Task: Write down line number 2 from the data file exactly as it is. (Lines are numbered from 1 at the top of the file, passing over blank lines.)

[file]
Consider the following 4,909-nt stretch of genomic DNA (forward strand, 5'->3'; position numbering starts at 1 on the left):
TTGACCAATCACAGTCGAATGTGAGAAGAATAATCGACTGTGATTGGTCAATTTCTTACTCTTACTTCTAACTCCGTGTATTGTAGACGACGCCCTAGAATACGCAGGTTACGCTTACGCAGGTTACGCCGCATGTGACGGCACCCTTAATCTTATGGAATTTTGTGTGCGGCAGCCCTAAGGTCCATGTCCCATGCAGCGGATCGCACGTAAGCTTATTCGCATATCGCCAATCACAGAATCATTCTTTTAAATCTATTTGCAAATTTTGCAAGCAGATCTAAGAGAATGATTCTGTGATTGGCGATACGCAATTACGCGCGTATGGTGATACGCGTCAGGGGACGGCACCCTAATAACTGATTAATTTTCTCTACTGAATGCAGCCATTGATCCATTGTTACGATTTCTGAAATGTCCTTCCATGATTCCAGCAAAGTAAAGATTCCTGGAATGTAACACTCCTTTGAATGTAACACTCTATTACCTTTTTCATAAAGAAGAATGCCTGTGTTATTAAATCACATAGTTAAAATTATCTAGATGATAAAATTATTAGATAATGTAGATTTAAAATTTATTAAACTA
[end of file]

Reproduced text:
TTGACCAATCACAGTCGAATGTGAGAAGAATAATCGACTGTGATTGGTCAATTTCTTACTCTTACTTCTAACTCCGTGTATTGTAGACGACGCCCTAGAATACGCAGGTTACGCTTACGCAGGTTACGCCGCATGTGACGGCACCCTTAATCTTATGGAATTTTGTGTGCGGCAGCCCTAAGGTCCATGTCCCATGCAGCGGATCGCACGTAAGCTTATTCGCATATCGCCAATCACAGAATCATTCTTTTAAATCTATTTGCAAATTTTGCAAGCAGATCTAAGAGAATGATTCTGTGATTGGCGATACGCAATTACGCGCGTATGGTGATACGCGTCAGGGGACGGCACCCTAATAACTGATTAATTTTCTCTACTGAATGCAGCCATTGATCCATTGTTACGATTTCTGAAATGTCCTTCCATGATTCCAGCAAAGTAAAGATTCCTGGAATGTAACACTCCTTTGAATGTAACACTCTATTACCTTTTTCATAAAGAAGAATGCCTGTGTTATTAAATCACATAGTTAAAATTATCTAGATGATAAAATTATTAGATAATGTAGATTTAAAATTTATTAAACTA